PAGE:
Well, as a mega fan of pretty much anything Joss Whedon (except his run on X-Men, as for some odd reason I have never ever ever been interested in mutant related comics) I was sorry to hear when the bizarre beings know as TV executives at the WB decided to cancel one of their best rated shows. Especially since the last episode ended with a gripping cliff hanger.

This comic takes place at some unspecified time after that - and Angel himself is "alive" (or alive as a vampire with a soul can be). He's off in Romania trying to find the last remnants of the gypsies who cursed him with his soul. However, he finds that the Romanian wilderness is lousy with vampires, all of whom want to kill Angel.

As far as first issues go, this was a decent read. It's a bit sad that we get no hint of what has happened with the other Buffyverse/Angelverse characters, but with licenses still split between companies (Dark Horse is still publishing Buffy comics) and Whedon seems to have reserved the resolution of the season ending cliff hanger to his own brilliant pen, that's to be expected.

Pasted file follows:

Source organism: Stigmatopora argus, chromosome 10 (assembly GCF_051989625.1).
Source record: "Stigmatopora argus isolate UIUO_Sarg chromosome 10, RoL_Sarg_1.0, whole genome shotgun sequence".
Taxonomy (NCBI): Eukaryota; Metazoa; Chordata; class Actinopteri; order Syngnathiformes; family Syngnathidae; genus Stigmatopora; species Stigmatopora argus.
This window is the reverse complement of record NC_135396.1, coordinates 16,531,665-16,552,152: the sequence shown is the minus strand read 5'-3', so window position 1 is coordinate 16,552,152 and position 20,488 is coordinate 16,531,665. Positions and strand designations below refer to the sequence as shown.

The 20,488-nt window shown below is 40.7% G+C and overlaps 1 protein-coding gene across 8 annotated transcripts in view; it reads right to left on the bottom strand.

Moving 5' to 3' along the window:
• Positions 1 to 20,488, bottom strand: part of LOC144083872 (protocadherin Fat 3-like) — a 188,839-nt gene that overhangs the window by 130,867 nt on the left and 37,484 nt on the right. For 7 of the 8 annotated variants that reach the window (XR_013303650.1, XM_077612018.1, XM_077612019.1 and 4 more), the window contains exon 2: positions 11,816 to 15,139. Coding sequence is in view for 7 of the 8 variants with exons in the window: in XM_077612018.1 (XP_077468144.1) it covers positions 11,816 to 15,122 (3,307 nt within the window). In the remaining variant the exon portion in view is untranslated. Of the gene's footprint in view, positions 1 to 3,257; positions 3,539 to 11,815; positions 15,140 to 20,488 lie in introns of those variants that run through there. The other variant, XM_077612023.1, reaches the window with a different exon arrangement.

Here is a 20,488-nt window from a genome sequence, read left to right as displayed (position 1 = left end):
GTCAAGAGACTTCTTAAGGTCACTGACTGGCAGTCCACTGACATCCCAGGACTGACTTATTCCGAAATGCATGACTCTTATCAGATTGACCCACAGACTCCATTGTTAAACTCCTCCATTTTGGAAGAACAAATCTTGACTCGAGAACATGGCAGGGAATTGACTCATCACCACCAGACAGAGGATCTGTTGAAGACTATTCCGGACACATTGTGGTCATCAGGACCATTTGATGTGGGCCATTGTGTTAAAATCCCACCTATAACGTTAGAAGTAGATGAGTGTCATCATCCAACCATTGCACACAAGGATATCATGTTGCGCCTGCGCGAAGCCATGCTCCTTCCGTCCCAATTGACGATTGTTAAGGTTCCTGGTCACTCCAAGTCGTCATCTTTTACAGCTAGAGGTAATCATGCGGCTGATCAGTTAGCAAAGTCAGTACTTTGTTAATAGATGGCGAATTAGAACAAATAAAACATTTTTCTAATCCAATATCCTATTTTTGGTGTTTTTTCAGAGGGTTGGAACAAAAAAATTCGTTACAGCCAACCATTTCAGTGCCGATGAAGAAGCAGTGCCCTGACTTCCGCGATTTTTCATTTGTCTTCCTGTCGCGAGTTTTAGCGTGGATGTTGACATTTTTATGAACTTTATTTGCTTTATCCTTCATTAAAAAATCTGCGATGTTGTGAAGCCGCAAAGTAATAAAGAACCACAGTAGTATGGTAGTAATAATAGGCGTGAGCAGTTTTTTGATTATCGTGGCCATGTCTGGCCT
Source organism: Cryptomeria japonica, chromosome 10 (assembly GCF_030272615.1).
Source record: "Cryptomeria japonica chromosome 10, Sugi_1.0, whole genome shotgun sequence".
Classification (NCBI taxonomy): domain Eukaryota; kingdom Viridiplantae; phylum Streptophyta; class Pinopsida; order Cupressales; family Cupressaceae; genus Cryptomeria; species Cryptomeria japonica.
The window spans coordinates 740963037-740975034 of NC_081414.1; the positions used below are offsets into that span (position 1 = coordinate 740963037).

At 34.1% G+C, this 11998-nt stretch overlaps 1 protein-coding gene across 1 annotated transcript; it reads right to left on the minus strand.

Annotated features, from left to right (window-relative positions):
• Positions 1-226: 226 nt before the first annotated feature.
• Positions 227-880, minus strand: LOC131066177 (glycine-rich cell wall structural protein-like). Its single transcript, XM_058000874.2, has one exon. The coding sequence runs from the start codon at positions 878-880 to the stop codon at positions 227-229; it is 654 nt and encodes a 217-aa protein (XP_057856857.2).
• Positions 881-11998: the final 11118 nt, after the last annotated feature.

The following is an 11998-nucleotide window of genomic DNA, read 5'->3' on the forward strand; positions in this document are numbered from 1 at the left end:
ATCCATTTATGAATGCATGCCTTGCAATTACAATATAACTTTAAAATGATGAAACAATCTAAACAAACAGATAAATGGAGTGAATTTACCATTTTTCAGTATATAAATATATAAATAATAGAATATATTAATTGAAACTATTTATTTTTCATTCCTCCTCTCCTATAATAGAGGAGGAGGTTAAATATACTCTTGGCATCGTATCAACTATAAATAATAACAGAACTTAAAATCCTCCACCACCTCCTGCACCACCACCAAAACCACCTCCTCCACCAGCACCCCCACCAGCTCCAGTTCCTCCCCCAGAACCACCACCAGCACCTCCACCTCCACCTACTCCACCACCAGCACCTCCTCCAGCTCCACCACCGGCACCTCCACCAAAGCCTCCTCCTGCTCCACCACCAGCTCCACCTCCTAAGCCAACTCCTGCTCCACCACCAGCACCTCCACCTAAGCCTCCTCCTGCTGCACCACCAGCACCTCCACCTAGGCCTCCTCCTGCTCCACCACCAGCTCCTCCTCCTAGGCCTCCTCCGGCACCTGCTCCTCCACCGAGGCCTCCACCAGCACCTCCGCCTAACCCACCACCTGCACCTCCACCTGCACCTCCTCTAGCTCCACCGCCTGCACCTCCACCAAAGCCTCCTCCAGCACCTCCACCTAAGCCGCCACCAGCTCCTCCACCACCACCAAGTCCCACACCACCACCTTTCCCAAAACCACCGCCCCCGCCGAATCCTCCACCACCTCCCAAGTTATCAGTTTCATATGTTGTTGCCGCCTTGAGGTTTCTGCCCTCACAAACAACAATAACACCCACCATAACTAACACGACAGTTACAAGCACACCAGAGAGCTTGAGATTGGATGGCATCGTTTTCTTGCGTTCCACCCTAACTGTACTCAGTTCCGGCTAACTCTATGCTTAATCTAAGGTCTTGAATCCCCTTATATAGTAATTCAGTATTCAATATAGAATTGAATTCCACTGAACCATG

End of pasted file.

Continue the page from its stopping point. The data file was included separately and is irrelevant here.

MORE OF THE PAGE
The pace moves along well, and exposition is mixed well with action, though much of the exposition cover territory already familiar to anyone who has seen the TV series - in essence there's a condensed version of Angel's backstory for the newbies, and it has nothing new for the die hard fans. However, this is a first issue and it has to fill in the casual readers in - and luckily this author does it in a way that seems natural - it doesn't seem forced.

There are few nitpicks with the art. Some of the sequences that worked well on TV, such as Angel producing stakes from his sleeves and impaling vampires, do not translate well to the comics panel - or at least, in this case they don't. It seems rather stiff and unexciting. But that is such a minor nit, and many fans are expecting such a scene anyway, I wonder why it bothered me so much. Oh, well.

IDW is an overlooked comic company with a lot of great titles. Apparently, they've picked up Peter David's brilliant but cancelled by DC comics Fallen Angel series (no relation to the Angel in this review), so if your comic store doesn't yet carry IDW comics, go in there and demand they immediately start doing so.